Thanks for reading our "Q&A Sunday".  We will be answering questions submitted by our readers. Click here to submit any Feng Shui or Green Design questions!

Q&A Sunday: Fu Dogs

I found one male fu dog at a store and bought him, thinking of him as a rescue dog because he was alone without a partner. Now I hear he is bad luck. What should I do?

Rhonda T., Flagstaff, AZ

Rhonda, thanks for the question. I am not an expert on Fu Dogs so I reached out to my teachers Steven Post, Katherine Metz and a fellow feng shui consultant Gwynne Warner to help answer your question regarding these traditional guardian lions from China. 

To answer your question: Steven, Katherine and I agree that “it depends”.

Fu Dogs in China and their predecessors in the ancient Near East have a very long history. They are mythical creatures, heavenly guardians believed to have the ultimate protection and power to ward off evil spirits, silently watching over homes, temples and businesses.

Fu Dogs are usually are placed in pairs, male and female and, historically, they come in twos as protectors around the world. As for your question, whether one is bad luck, it depends. If you feel concern that your Fu Dog might be lonely or unbalanced, that feeling might make you unlucky. If you feel that your Fu Dog is a strong protector, that Fu Dog, especially if empowered with that thinking, would not be an unlucky influence. But in general, I would suggest you do not use the single Fu Dog as you would the pair. It does not have the same effect on its own.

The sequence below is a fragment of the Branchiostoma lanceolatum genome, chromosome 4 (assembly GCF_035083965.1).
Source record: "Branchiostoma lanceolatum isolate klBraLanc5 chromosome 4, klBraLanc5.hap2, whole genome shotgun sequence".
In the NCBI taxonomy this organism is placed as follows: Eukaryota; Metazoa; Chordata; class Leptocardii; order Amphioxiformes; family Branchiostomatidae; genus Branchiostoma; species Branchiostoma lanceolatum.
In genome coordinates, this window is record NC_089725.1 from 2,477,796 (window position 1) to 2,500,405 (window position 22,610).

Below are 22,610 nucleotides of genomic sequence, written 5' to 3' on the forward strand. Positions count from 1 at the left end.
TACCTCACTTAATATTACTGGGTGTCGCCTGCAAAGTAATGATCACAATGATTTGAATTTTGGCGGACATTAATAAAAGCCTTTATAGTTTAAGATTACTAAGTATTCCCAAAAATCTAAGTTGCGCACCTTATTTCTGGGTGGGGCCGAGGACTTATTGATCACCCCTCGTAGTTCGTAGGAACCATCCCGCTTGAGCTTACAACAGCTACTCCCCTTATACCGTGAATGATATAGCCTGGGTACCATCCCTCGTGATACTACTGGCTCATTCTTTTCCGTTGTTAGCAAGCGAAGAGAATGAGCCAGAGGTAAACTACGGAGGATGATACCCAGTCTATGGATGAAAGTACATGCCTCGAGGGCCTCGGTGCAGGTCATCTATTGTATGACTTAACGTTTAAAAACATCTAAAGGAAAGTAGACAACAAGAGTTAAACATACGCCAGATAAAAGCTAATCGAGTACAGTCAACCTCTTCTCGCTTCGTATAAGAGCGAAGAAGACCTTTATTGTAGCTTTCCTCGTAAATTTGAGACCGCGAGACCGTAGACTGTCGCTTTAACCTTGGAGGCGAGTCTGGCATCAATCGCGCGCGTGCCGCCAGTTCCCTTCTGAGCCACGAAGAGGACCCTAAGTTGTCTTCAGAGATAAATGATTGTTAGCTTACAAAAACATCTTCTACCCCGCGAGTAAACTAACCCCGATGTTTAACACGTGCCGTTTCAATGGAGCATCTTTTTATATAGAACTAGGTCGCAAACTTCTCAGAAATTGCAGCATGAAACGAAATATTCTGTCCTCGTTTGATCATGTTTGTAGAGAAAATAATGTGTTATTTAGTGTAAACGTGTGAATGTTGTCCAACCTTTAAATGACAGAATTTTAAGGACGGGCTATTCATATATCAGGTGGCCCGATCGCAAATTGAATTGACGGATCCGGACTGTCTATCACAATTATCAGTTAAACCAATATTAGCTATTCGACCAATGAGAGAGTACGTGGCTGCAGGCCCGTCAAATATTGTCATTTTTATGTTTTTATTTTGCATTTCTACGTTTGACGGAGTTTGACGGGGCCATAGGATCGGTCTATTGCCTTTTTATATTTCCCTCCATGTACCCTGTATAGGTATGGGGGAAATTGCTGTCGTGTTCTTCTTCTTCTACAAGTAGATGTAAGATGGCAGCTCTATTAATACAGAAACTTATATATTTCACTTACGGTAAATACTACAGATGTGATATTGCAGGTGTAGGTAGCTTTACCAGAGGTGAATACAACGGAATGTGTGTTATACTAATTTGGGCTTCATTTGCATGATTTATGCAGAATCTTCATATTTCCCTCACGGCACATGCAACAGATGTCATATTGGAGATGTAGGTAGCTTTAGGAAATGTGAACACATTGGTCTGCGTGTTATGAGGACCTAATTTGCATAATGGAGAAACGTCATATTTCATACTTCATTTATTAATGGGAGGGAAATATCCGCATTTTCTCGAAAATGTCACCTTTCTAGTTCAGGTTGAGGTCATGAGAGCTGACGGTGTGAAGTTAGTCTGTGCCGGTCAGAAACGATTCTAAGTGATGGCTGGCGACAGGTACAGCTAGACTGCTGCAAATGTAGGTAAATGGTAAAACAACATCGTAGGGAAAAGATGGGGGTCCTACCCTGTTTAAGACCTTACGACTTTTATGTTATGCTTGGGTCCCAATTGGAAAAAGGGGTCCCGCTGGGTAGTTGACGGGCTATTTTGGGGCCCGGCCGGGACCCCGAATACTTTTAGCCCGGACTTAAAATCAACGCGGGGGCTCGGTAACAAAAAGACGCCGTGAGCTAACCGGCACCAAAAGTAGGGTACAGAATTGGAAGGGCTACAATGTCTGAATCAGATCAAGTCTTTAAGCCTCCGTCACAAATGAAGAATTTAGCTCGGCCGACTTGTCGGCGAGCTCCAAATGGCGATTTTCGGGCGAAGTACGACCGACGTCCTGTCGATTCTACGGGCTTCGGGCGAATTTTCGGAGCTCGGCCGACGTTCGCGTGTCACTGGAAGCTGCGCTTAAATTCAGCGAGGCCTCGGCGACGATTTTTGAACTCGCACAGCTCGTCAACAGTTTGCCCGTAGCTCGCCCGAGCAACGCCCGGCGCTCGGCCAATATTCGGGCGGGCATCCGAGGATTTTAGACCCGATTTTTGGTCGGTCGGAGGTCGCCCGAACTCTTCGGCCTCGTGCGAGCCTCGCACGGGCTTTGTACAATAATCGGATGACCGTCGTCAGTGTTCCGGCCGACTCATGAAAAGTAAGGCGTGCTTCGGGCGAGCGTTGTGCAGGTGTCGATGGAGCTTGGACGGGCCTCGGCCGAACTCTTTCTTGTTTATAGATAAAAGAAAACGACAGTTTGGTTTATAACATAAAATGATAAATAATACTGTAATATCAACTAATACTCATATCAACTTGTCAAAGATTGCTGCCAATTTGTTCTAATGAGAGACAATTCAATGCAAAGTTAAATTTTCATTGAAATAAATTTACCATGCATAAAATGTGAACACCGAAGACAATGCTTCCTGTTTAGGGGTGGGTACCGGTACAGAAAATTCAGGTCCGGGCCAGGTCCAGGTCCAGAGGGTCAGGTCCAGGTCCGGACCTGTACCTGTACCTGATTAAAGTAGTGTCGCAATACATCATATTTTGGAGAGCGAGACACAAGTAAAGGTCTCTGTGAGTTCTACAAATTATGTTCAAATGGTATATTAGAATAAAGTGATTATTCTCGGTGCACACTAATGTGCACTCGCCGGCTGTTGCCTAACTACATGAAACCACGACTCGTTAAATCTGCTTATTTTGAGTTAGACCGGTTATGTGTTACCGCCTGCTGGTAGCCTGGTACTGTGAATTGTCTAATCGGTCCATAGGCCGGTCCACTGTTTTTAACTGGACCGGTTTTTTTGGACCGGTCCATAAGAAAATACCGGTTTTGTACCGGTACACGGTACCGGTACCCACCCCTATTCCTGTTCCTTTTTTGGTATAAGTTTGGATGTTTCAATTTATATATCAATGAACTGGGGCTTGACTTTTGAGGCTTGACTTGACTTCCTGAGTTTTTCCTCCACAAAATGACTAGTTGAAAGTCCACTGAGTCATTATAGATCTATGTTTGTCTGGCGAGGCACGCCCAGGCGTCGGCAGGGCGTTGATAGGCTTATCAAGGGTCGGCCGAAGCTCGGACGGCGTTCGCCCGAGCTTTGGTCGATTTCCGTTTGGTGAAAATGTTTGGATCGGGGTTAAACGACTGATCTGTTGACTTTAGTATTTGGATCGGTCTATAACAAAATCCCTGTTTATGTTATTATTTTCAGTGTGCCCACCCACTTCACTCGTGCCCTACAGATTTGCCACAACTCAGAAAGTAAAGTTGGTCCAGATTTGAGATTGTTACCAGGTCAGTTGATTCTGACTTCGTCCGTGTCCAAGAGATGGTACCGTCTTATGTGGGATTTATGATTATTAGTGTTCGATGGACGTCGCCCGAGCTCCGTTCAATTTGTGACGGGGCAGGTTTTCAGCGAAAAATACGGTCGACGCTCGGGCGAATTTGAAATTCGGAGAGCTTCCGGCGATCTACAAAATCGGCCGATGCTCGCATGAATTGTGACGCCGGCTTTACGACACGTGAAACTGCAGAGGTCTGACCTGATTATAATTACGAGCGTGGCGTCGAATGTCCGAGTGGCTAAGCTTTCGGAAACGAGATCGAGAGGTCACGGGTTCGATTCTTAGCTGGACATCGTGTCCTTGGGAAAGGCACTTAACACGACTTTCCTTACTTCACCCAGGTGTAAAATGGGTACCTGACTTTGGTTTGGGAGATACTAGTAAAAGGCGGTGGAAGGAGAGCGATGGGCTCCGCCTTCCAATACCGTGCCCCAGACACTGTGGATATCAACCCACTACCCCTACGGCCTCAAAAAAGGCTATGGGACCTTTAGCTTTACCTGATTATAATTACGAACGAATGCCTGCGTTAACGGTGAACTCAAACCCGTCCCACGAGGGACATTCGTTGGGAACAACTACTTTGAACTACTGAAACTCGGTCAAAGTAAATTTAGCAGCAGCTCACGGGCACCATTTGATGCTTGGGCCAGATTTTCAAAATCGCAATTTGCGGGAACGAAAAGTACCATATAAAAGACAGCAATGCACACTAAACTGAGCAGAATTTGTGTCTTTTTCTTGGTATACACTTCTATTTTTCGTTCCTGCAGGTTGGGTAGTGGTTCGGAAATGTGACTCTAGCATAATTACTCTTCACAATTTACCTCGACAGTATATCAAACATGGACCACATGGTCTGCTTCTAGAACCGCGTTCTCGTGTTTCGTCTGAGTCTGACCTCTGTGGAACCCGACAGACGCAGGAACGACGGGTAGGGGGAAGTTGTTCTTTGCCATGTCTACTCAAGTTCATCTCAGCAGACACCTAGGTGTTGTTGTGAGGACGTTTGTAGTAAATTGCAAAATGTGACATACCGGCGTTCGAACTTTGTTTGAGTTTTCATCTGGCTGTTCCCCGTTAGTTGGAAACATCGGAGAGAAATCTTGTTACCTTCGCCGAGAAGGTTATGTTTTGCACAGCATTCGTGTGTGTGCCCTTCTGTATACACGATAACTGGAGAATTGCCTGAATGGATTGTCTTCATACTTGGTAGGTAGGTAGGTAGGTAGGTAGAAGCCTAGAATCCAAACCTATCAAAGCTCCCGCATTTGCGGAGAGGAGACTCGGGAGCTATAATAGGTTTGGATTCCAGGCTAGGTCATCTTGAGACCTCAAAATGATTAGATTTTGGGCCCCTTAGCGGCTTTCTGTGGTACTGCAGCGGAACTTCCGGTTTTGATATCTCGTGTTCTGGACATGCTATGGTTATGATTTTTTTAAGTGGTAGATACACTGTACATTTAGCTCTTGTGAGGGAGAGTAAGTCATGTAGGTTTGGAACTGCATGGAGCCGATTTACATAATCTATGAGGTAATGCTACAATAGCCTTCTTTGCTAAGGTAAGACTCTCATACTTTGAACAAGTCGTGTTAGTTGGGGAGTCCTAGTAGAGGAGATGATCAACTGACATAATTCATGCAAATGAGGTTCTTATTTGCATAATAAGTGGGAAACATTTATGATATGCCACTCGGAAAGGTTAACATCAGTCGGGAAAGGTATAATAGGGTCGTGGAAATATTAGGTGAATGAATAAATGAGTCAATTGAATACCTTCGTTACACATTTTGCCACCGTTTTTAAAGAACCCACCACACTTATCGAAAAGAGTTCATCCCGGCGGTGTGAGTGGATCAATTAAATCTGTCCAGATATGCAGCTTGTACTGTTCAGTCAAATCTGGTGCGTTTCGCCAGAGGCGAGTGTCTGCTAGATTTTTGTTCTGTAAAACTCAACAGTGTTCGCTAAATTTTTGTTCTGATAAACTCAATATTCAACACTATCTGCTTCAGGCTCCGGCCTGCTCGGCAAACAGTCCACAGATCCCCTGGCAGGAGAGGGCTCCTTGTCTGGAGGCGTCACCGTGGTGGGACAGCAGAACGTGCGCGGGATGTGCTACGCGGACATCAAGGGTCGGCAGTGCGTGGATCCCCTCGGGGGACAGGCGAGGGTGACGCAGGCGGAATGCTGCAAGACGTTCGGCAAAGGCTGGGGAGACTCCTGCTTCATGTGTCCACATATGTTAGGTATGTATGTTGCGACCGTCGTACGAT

As a note, Fu Dogs are generally seen as outdoor feng shui adjustments. If you choose to place a pair indoors, opt for a location near your entry, most especially if your door faces stairs or an elevator.

by Anjie Cho


Mindful Design is a new way to learn feng shui. Our a unique training program takes an holistic approach to learning the art of feng shui design. Mindful design is about becoming aware, and attentive, to the energy around you: both inner and outer qi. It is about promoting a better way of living and creating sacred spaces that support, and nourish. Visit us at mindfuldesignschool.com.


Thanks for reading our "Q&A Sunday".  We will be answering questions submitted by our readers. Click here to submit any Feng Shui or Green Design questions!

Q&A Sunday: Water-Themed Art in the Bedroom

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I read somewhere that paintings of water were bad feng shui. Is this true?

Magalie R., Los Angeles, CA

I have been taught that there are no feng shui issues with having images of water in the bedroom. Actually, I personally have a photograph of water in my bedroom above my bed. I am a water person and love being near and seeing water. It is calming. In four pillars I am yin wood, so water also nourishes me in five element theory.